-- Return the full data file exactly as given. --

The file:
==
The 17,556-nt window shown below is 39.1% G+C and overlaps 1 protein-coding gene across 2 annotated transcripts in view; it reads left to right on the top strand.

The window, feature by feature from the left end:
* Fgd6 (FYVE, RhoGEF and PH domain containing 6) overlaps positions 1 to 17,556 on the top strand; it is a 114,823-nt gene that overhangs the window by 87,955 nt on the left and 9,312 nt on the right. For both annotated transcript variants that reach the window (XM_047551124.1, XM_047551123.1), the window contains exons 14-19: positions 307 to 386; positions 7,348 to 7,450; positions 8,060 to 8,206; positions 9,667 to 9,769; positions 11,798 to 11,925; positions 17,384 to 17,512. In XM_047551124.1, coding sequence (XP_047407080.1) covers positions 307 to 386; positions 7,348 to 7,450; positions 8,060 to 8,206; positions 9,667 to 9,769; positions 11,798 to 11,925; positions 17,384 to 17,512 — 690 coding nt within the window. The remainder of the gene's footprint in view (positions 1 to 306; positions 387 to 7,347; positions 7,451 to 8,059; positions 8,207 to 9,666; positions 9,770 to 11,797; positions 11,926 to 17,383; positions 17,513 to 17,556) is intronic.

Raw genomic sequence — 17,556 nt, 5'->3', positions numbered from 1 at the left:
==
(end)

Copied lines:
The 17,556-nt window shown below is 39.1% G+C and overlaps 1 protein-coding gene across 2 annotated transcripts in view; it reads left to right on the top strand.

The window, feature by feature from the left end:
* Fgd6 (FYVE, RhoGEF and PH domain containing 6) overlaps positions 1 to 17,556 on the top strand; it is a 114,823-nt gene that overhangs the window by 87,955 nt on the left and 9,312 nt on the right. For both annotated transcript variants that reach the window (XM_047551124.1, XM_047551123.1), the window contains exons 14-19: positions 307 to 386; positions 7,348 to 7,450; positions 8,060 to 8,206; positions 9,667 to 9,769; positions 11,798 to 11,925; positions 17,384 to 17,512. In XM_047551124.1, coding sequence (XP_047407080.1) covers positions 307 to 386; positions 7,348 to 7,450; positions 8,060 to 8,206; positions 9,667 to 9,769; positions 11,798 to 11,925; positions 17,384 to 17,512 — 690 coding nt within the window. The remainder of the gene's footprint in view (positions 1 to 306; positions 387 to 7,347; positions 7,451 to 8,059; positions 8,207 to 9,666; positions 9,770 to 11,797; positions 11,926 to 17,383; positions 17,513 to 17,556) is intronic.

Raw genomic sequence — 17,556 nt, 5'->3', positions numbered from 1 at the left: